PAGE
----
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“My goal is to kill at least 20 people with an AR-15.”

Nikolas Cruz recorded himself saying those words days before he walked into Parkland High School with a semi-automatic AR-15. 

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He killed 17 people. 

The same gun killed 12 people in a movie theater in Aurora. And 26 in an elementary school in Newtown. And 14 in a community center in San Bernardino. And 26 in a church in Sutherland Springs. And 58 attending a concert in Las Vegas. 

“The hits on the enemy were just fatal, almost anywhere,” said Jim Sullivan, the original designer of the AR-15, in an interview on HBO’s Real Sports. “One guy had been hit in the ankle and it killed him. They couldn’t stop the bleeding. So much damage...” 

“It’s more lethal than any cartridge fired by any army in history.” 

The U.S. military commissioned Sullivan to create a gun that rivaled the Soviet AK-47. 

And he did. For the past 60 years, the AR-15 has been the standard-issue service rifle for all American troops. 

Today, to Sullivan’s horror, the AR-15 is being sold to the public as a “sporting” rifle. Millions of hunters and target shooters across America fire it daily.

How did this happen?

How did an elite, military-grade rifle like the AR-15 find its way into the hands of millions of civilians? 


Let me explain. 

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Besides being one of the deadliest rifles ever created, the AR-15 is also one of the easiest to use. It’s light-weight and very low-recoil. One gun expert said his “5-year-old son can handle it.” 

Given it’s ease-of-use, gun-industry executives saw an opportunity to market and sell the AR-15 to regular people… 

But before that could happen, they would need to rebrand the gun, adjusting its image, modifying it to become something else in the eyes of consumers — and lawmakers. 

Introducing: The AR-15 Sporter. 

“What better name to call the rifle than the Sporter?” said Tom Diaz, a long-time gun-industry researcher, in the same Real Sports segment. “How harmless does the ‘Sporter’ sound?”

The original AR-15 Sporter print ad.

The original AR-15 Sporter print ad.

“Now, it’s no longer a battle rifle or an assault rifle,” said Diaz. “It’s just the ‘Sporter’ — and who’s against sports in America? America is a country that loves sports.”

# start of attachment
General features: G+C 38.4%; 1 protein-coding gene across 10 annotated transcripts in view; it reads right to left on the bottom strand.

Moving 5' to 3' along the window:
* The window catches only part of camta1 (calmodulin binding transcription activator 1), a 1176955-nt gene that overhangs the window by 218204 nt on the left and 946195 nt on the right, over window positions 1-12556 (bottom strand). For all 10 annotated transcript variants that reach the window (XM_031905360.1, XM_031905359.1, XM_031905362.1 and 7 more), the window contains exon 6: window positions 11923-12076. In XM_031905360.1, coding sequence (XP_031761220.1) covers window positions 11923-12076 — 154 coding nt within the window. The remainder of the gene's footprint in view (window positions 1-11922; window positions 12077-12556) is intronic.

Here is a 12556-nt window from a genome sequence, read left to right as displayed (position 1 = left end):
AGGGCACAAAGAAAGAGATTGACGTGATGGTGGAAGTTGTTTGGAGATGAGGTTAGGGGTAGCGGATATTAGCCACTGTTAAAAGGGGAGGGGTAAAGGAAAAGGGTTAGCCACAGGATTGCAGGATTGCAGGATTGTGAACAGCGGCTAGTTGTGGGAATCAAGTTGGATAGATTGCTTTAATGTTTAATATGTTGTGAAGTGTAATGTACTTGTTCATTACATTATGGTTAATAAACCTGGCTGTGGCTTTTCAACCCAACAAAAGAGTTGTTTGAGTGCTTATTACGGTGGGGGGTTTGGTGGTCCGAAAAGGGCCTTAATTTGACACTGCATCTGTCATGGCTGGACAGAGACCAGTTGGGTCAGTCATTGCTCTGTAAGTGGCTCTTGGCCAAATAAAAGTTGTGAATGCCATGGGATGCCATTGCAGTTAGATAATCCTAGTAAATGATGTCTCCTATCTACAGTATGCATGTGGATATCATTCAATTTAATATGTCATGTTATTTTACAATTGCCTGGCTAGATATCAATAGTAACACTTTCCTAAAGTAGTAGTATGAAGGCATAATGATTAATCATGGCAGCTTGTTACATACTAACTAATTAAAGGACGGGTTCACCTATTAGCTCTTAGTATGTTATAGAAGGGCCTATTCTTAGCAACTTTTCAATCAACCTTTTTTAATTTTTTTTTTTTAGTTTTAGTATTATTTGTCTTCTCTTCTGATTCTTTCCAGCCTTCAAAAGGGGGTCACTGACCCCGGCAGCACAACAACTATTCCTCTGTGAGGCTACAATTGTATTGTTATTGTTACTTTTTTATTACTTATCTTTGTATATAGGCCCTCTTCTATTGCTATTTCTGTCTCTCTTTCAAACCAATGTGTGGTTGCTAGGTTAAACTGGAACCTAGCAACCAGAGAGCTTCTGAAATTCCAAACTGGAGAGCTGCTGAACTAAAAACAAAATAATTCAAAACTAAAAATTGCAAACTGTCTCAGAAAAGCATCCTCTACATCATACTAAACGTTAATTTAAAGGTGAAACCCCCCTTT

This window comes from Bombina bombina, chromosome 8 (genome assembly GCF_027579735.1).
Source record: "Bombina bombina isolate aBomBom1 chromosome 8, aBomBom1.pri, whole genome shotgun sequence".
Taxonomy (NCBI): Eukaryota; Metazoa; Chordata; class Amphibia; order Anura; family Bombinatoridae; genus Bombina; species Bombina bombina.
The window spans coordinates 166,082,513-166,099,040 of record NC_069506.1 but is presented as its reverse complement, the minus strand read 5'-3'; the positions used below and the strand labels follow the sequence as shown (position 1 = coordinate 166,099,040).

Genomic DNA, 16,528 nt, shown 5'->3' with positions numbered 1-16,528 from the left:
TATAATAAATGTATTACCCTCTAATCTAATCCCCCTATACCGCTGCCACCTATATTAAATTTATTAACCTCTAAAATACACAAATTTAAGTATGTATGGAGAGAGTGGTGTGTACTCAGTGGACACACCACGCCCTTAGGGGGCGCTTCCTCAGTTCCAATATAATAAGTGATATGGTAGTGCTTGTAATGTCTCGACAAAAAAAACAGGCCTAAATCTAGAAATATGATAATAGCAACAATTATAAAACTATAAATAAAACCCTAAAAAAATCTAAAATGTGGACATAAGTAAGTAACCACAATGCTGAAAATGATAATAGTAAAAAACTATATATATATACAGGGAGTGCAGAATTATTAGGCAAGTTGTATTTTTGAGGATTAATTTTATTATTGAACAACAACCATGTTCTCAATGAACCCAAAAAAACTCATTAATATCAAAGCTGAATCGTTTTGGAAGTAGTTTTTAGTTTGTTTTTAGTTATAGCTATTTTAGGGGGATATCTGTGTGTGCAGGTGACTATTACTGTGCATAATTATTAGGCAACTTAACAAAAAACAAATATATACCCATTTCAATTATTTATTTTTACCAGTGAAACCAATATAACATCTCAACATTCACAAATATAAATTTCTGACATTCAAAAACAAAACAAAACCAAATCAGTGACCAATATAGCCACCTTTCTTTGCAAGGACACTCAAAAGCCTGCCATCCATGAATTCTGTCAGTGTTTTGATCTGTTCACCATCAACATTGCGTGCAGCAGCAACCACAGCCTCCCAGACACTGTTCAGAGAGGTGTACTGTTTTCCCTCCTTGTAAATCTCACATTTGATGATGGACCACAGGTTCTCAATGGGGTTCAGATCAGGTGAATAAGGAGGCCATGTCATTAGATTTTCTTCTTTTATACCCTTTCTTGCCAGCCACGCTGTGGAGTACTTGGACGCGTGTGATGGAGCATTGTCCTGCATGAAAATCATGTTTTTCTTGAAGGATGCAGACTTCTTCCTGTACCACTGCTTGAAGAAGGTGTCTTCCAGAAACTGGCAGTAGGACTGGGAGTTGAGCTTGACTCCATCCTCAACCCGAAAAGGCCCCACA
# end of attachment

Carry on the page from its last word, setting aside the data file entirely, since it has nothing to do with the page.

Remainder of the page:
(Besides the name, the only modification to the gun is its rate of fire: the military version is fully automatic; the Sporter is semi-automatic, firing only one devastating cartridge at a time.)

“It’s a wonderful sales device,” said Diaz. “Because the industry had to divert attention from its killing power — its lethality, its intended military use — to something more benign.”

The industry succeeded. Today, the AR-15 is classified as a “Modern Sporting Rifle” by the National Shooting Sports Foundation. But the same factors that make it so popular with millions of hunters and sportsmen have also, tragically, made it the weapon of choice for mass murderers.

2 important lessons: 

Lesson 1: Good copy creates a visualization in the reader’s mind. 

As a copywriter, one of your goals is to put a vivid image in the reader’s brain. And the fewer words you use to create that image, the better. The “Sporter” is an excellent example of creating a visualization in as few words as possible… 

Because the reader imagines rifle sports (e.g., hunting; field shooting; rapid-fire). She doesn't imagine war. She doesn’t imagine death and suffering and destruction. 

Nobody reads “Sporter” and thinks of Saving Private Ryan

Lesson 2: Good copy can sometimes have horrible consequences.


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Judge not lest ye be judged.